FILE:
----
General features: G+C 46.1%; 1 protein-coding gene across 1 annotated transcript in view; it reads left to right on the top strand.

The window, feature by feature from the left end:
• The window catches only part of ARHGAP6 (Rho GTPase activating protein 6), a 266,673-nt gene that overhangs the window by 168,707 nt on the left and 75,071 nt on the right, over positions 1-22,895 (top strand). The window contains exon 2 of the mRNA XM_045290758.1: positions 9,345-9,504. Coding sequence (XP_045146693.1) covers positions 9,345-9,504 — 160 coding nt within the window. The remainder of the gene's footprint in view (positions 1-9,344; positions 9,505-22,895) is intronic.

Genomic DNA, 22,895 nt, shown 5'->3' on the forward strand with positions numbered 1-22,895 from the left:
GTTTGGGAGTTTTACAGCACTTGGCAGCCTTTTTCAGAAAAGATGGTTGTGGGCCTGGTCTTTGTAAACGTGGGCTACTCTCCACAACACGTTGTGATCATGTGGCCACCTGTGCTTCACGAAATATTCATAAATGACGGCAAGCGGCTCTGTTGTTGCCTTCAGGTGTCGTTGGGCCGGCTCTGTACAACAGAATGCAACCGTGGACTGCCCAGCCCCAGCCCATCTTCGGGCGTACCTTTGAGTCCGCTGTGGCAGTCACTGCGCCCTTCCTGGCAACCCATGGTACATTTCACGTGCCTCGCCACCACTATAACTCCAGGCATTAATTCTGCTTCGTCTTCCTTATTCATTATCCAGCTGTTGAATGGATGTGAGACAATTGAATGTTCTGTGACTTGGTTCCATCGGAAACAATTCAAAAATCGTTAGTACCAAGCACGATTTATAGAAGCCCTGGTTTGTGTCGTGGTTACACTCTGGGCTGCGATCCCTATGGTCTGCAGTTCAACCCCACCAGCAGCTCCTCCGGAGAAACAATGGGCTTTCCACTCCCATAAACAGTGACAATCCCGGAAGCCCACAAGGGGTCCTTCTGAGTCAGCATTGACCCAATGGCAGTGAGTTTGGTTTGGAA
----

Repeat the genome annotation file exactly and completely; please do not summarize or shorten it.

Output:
General features: G+C 46.1%; 1 protein-coding gene across 1 annotated transcript in view; it reads left to right on the top strand.

The window, feature by feature from the left end:
• The window catches only part of ARHGAP6 (Rho GTPase activating protein 6), a 266,673-nt gene that overhangs the window by 168,707 nt on the left and 75,071 nt on the right, over positions 1-22,895 (top strand). The window contains exon 2 of the mRNA XM_045290758.1: positions 9,345-9,504. Coding sequence (XP_045146693.1) covers positions 9,345-9,504 — 160 coding nt within the window. The remainder of the gene's footprint in view (positions 1-9,344; positions 9,505-22,895) is intronic.

Genomic DNA, 22,895 nt, shown 5'->3' on the forward strand with positions numbered 1-22,895 from the left:
GTTTGGGAGTTTTACAGCACTTGGCAGCCTTTTTCAGAAAAGATGGTTGTGGGCCTGGTCTTTGTAAACGTGGGCTACTCTCCACAACACGTTGTGATCATGTGGCCACCTGTGCTTCACGAAATATTCATAAATGACGGCAAGCGGCTCTGTTGTTGCCTTCAGGTGTCGTTGGGCCGGCTCTGTACAACAGAATGCAACCGTGGACTGCCCAGCCCCAGCCCATCTTCGGGCGTACCTTTGAGTCCGCTGTGGCAGTCACTGCGCCCTTCCTGGCAACCCATGGTACATTTCACGTGCCTCGCCACCACTATAACTCCAGGCATTAATTCTGCTTCGTCTTCCTTATTCATTATCCAGCTGTTGAATGGATGTGAGACAATTGAATGTTCTGTGACTTGGTTCCATCGGAAACAATTCAAAAATCGTTAGTACCAAGCACGATTTATAGAAGCCCTGGTTTGTGTCGTGGTTACACTCTGGGCTGCGATCCCTATGGTCTGCAGTTCAACCCCACCAGCAGCTCCTCCGGAGAAACAATGGGCTTTCCACTCCCATAAACAGTGACAATCCCGGAAGCCCACAAGGGGTCCTTCTGAGTCAGCATTGACCCAATGGCAGTGAGTTTGGTTTGGAA